Master's Student Supervision
Theses completed in 2010 or later are listed below. Please note that there is a 6-12 month delay to add the latest theses.
Glaucoma is a neurodegenerative eye disease characterized by elevated intraocular pressure (IOP) in the majority of cases, followed by retinal ganglion cell (RGC) loss. Neuroinflammation is an important factor contributing to RGC death during glaucoma pathogenesis. Evidence suggests that NLRP3 (nucleotide-binding oligomerization domain (NOD)-like receptor protein 3) inflammasome activity is associated with IOP-induced RGC death. To investigate whether NLRP3 inflammasome is activated by IOP elevation, the DBA/2J mouse model of glaucoma with age-related IOP elevation was studied. Female mice were sacrificed at 3 or 9 months of age. IOP was measured before sacrifice. NLRP3 inflammasome related proteins and RGC loss were quantified in eye tissues. To further assess whether NLRP3 inflammasome activation contributes to RGC death, mice were treated with 8 weeks of daily oral administration of 30 mg/kg MCC950, a specific small-molecule drug that prevents NLRP3 inflammasome activation.In the 9-month DBA/2J mice, IOP was significantly increased compared to 3-month mice. Concomitantly, protein levels of NLRP3 and cleaved caspase-1 were significantly higher in 9- month DBA/2J. The plasma level of circulating MCC950 (7650±775.3 ng/ml) after 8 weeks of drug administration was above the efficacy threshold (>1000 ng/ml). The MCC950 treated mice retained a higher number of surviving RGCs, exhibited lower levels of NLRP3 expression and caspase-1 cleavage compared to age-matched controls. In this study, we discovered MCC950 treatment inhibits the age-related increase of NLRP3 inflammasome activity and ameliorates RGC loss, suggesting that NLRP3 inflammasome activation is associated with RGC death in this mouse model.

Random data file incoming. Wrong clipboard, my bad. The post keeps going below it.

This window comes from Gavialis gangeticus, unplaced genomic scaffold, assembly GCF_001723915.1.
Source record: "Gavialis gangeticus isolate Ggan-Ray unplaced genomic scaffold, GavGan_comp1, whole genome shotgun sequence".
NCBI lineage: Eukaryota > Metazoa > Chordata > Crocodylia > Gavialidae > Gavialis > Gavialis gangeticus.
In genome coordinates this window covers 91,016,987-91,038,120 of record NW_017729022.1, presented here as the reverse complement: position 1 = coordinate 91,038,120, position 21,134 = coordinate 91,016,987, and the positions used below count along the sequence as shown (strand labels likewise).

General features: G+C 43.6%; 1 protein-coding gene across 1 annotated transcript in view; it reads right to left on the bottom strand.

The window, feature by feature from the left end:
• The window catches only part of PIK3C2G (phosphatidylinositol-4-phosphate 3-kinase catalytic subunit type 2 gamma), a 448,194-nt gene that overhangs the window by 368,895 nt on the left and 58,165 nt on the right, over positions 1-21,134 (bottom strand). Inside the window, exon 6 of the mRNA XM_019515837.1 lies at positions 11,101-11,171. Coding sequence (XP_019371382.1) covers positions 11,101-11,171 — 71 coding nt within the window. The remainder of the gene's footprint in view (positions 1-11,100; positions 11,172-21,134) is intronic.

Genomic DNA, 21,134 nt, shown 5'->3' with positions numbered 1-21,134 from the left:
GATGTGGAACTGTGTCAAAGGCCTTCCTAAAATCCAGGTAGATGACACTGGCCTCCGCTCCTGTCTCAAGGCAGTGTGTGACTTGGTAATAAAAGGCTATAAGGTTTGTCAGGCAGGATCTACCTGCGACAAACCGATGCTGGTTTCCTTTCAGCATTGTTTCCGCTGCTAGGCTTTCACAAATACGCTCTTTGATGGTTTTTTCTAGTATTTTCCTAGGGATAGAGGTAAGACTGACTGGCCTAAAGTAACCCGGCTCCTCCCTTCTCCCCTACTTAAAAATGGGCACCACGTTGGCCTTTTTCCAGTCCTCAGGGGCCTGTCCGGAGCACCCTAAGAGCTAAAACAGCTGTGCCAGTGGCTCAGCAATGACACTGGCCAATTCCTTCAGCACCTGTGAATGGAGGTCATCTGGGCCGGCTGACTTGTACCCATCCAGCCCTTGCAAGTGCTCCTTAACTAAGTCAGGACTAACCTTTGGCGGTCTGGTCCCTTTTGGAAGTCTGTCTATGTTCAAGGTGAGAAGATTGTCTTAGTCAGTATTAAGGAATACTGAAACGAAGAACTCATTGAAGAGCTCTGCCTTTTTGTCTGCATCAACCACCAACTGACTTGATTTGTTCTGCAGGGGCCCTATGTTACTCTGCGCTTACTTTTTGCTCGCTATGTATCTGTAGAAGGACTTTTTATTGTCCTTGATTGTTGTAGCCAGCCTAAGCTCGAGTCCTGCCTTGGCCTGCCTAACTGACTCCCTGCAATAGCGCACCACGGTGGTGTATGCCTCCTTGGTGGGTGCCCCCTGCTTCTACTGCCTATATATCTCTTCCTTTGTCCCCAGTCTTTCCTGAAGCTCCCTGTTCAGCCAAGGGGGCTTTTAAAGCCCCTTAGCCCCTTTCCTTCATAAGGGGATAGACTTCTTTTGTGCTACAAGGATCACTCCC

Age-related macular degeneration (AMD) is a poorly understood chronic inflammatory eye disease, which is characterized by the atrophy of retinal pigment epithelium (RPE) and the breakdown of Bruch’s membrane (BM), often leading to the formation of choroidal neovascularization (CNV), a hallmark of the exudative form of AMD. Currently, the effective treatments are anti-vascular endothelial growth factor (VEGF) therapies targeting CNV growth. Few studies have been conducted to explore the functions of Granzyme B (GzmB) in AMD. GzmB is a serine protease, stored in the granules of natural killer (NK) cells and cytotoxic T lymphocytes (CTLs), and also expressed by different immune and non-immune cells. It was initially believed to be involved in immune-targeted cell death, and recently many studies have revealed an additional role and an extracellular function in several chronic inflammatory disorders, such as asthma, multiple sclerosis (MS), and rheumatoid arthritis (RA). Whether extracellular GzmB activity is involved in the pathogenesis of AMD, a chronic inflammatory disease of the eye, is still not known. This present study hypothesized that extracellular GzmB may affect the function of the outer blood-retina barrier (oBRB) and BM remodeling by cleaving potential substrates in the outer retina. In order to test this hypothesis, this study used immunohistochemistry (IHC) to identify increased numbers of GzmB+ choroidal cells in aged and CNV human ocular tissues, most of which were confirmed to be choroidal mast cells. RPE cells were also found to be another source of GzmB in the outer retina. This study then used cell culture methods and immunocytochemistry (ICC) and western blot to show that exogenous GzmB cleaves RPE cell-cell adhesion proteins (ZO-1, JAM-A, occludin) and RPE-derived extracellular matrix (ECM) substrates (fibronectin, laminin), leading to damaged RPE barrier function and the degradation of ECM components in BM in vitro. These results support the hypothesis that extracellular GzmB may play a role in disrupting the oBRB function and BM remodeling. This study is the first to explore such pathophysiological implications of extracellular GzmB activity in AMD.